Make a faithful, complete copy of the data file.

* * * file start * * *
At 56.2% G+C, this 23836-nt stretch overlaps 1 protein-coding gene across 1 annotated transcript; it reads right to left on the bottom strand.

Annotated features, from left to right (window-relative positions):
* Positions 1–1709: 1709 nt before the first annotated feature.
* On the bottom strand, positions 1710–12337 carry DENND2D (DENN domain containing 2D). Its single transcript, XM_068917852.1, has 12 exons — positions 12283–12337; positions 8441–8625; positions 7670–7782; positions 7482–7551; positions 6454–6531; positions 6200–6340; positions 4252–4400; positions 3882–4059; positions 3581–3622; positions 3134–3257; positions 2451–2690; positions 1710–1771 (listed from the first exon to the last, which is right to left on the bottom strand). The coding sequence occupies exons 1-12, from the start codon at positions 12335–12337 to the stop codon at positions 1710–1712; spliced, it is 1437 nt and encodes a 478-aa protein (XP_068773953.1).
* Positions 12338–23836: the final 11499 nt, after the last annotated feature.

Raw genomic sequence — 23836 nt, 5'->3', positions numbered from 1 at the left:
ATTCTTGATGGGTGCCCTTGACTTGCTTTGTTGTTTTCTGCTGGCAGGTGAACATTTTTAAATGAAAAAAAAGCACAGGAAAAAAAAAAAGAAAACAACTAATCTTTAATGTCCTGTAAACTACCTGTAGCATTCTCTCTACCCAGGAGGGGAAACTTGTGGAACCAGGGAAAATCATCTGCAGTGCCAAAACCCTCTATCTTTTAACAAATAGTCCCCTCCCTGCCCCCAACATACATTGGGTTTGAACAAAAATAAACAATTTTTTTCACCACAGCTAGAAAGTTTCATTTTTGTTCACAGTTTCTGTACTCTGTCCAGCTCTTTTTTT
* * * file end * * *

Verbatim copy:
At 56.2% G+C, this 23836-nt stretch overlaps 1 protein-coding gene across 1 annotated transcript; it reads right to left on the bottom strand.

Annotated features, from left to right (window-relative positions):
* Positions 1–1709: 1709 nt before the first annotated feature.
* On the bottom strand, positions 1710–12337 carry DENND2D (DENN domain containing 2D). Its single transcript, XM_068917852.1, has 12 exons — positions 12283–12337; positions 8441–8625; positions 7670–7782; positions 7482–7551; positions 6454–6531; positions 6200–6340; positions 4252–4400; positions 3882–4059; positions 3581–3622; positions 3134–3257; positions 2451–2690; positions 1710–1771 (listed from the first exon to the last, which is right to left on the bottom strand). The coding sequence occupies exons 1-12, from the start codon at positions 12335–12337 to the stop codon at positions 1710–1712; spliced, it is 1437 nt and encodes a 478-aa protein (XP_068773953.1).
* Positions 12338–23836: the final 11499 nt, after the last annotated feature.

Raw genomic sequence — 23836 nt, 5'->3', positions numbered from 1 at the left:
ATTCTTGATGGGTGCCCTTGACTTGCTTTGTTGTTTTCTGCTGGCAGGTGAACATTTTTAAATGAAAAAAAAGCACAGGAAAAAAAAAAAGAAAACAACTAATCTTTAATGTCCTGTAAACTACCTGTAGCATTCTCTCTACCCAGGAGGGGAAACTTGTGGAACCAGGGAAAATCATCTGCAGTGCCAAAACCCTCTATCTTTTAACAAATAGTCCCCTCCCTGCCCCCAACATACATTGGGTTTGAACAAAAATAAACAATTTTTTTCACCACAGCTAGAAAGTTTCATTTTTGTTCACAGTTTCTGTACTCTGTCCAGCTCTTTTTTT